At the sign of the Barking lion...

St Mary Magdalene, Debenham

At the sign of the Barking lion...

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Debenham sits in high Suffolk away from anywhere of any size, giving it a sense of self-importance which is not undeserved. A large village, but as with more famous Lavenham, which has roughly the same population, its street layout and venerable buildings never let you forget that you are in fact in a tiny town. As towns go, Debenham is unusual, because it is the largest settlement in East Anglia that the Victorian railways never reached. Curiously, there was a plan during the 20th Century for trains to come here, as we shall see. But Victorian industry never troubled it much, except for a brick factory, and because of this it has a quite different character to other Suffolk places of its size. It is softer, more pastoral, with elegant little former shops lining its high street.This isn't a place many people pass through, unless on the back road from Ipswich to Eye. It is more a place that tourists know to be beautiful, and local villages look to for amenities, the Co-op, the school, the sports centre. White's Suffolk Gazetteer of 1844 found about 3,500 people living in and around it, and I do not suppose that there are many more than this today.

And its parish church of St Mary Magdalene is a large, surprisingly urban church. But why not? For in larger places, it is the town that has become more urbanised, not the church. Most towns were once like this. The church is set back on a rise above the old market place, although most people will approach it from the west, beside the little parish hall on the high street. Here, the first thing to admire is a fine galilee porch, with its former chapel above. These western porches are most unusual. There is a similar one at Bottisham in Cambridgeshire, and one on the round tower at Mutford. The story of the church begins with the tower. The lower stages are 11th Century, Saxon becoming Norman. As Pevsner points out, on the outside the quoins are the typical long-and-short work of the Saxons, the stones laid alternately sideways and longways, while inside the tower the arch towards the nave is Norman in style. The current chancel came next, in the 13th Century. Then in 1380 there was a considerable bequest of 20 marks by Walter Herte, chaplain, ad campanil de Debenham ('to the tower of Debenham'). This seems to be the date that the current tower was raised to a new height and the galilee porch was built against it.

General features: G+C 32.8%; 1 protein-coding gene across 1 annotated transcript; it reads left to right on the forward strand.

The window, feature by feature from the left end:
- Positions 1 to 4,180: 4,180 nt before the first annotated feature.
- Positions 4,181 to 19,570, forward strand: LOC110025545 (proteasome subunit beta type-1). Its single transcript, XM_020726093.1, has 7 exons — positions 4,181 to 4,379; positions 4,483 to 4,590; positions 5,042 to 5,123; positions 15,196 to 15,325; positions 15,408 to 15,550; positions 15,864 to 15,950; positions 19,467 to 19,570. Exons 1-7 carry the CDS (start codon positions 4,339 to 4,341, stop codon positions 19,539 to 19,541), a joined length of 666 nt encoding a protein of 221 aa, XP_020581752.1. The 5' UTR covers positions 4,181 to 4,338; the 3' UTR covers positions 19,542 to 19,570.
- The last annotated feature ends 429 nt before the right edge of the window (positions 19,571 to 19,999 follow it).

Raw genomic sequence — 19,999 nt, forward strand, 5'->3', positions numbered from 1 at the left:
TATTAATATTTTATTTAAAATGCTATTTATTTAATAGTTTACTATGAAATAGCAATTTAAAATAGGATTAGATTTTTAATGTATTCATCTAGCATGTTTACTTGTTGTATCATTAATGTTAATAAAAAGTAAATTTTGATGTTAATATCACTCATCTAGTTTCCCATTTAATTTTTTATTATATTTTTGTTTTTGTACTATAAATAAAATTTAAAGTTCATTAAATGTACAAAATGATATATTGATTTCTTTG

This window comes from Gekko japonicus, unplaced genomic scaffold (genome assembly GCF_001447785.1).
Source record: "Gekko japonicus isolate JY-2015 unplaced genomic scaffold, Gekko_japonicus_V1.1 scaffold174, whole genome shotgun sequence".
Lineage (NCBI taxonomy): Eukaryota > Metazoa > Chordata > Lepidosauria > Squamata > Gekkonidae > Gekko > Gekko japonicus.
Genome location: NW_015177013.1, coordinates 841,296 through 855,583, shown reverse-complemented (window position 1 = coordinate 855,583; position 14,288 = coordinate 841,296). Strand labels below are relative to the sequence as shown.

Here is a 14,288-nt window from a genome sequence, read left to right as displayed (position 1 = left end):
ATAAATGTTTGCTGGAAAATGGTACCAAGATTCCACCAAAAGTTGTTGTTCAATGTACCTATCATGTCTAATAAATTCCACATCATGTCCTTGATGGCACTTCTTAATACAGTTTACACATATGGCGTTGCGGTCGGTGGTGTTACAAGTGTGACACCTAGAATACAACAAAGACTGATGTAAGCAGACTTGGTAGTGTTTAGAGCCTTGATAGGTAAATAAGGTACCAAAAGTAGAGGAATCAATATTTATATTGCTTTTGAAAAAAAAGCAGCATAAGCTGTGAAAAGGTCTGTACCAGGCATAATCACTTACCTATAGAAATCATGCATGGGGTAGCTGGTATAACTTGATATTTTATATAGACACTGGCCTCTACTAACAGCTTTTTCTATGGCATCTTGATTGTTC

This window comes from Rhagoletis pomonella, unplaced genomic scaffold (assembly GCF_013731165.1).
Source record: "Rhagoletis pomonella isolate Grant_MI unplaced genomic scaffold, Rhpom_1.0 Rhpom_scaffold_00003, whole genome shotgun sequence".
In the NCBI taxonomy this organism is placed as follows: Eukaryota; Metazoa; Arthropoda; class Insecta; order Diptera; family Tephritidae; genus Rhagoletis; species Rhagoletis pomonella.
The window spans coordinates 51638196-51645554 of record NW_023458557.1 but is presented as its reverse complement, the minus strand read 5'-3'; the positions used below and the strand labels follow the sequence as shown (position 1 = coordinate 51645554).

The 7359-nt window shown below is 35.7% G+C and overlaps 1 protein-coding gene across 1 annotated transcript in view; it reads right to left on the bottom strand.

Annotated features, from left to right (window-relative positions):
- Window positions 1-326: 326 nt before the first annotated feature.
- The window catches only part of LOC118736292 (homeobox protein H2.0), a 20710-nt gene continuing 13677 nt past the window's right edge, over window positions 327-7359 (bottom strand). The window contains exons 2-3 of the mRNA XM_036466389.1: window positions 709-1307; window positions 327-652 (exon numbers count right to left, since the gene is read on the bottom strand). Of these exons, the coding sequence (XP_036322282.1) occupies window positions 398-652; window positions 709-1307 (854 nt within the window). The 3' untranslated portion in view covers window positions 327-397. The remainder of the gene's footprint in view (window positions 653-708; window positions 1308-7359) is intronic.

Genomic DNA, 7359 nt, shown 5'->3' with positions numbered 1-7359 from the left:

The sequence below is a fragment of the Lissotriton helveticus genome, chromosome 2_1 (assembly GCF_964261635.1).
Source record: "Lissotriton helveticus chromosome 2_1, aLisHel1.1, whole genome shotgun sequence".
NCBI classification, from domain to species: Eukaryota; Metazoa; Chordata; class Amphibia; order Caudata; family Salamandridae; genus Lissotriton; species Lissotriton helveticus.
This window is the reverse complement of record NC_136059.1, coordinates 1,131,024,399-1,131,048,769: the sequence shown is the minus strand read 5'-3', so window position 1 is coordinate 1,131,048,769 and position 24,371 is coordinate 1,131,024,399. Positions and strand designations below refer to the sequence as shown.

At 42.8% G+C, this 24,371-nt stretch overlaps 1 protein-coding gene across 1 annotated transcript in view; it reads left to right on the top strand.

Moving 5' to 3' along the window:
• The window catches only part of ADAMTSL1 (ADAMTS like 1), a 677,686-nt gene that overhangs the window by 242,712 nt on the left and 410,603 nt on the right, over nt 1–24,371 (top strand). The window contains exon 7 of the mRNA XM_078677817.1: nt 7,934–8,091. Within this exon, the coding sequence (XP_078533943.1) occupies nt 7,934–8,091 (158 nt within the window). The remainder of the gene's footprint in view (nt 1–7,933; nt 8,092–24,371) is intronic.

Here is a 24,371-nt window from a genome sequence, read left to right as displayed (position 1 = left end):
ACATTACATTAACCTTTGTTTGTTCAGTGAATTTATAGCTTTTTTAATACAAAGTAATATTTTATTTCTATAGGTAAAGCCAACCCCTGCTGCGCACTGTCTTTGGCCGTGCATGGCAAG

Thereafter came the rebuilding of the nave, aisles and clerestory. James Bettley, revising the Buildings of England volume for East Suffolk, records that the wood in the fine hammerbeam roof has been ring-dated to the first decade of the 15th Century. In the arcades, Birkin Haward traced the hand of the master mason Hawes of Occold, whose work is identifiable at more than a dozen Suffolk churches. The church as we see it today was likely more or less complete by the 1460s, for after this point the many wills and bequests transcribed by Peter Northeast and Simon Cotton have no mention of the building fabric other than the provision of a vestry. In the 1470s several parishioners were leaving money towards a great bell to match the three lesser ones in the same tower, and after that bequests went to furnishings and decoration until the Reformation intervened. The tower was truncated after a lightning strike of the 17th Century, but diocesan surveyor Herbert Green's 1880s restoration was surprisingly kind, and resisted too much cosmetic repair work. The ring of eight bells is today thought to be one of the most mellow in the county, I am told by bell-ringing acquaintances.

So you enter the church through the galilee porch and beneath the tower, which creates a sense of a series of unfolding spaces. What at first appears to be an imposing 19th Century memorial under the tower turns out to be a tribute to a remarkable feat of bell-ringing. On Whit-Monday June 6th 1892, it reads, was rung on these harmonious bells a true and complete peal of Oxford Treble Bob Major comprising 16,608 changes in 10 hours and 32 minutes, being the longest time ever one set of men have stood to ring without rest, and is the greatest number of changes yet composed in the method. It was rung by eight Suffolk men, and is considered by competent judges to be the most remarkable peal-ringing achievement on record.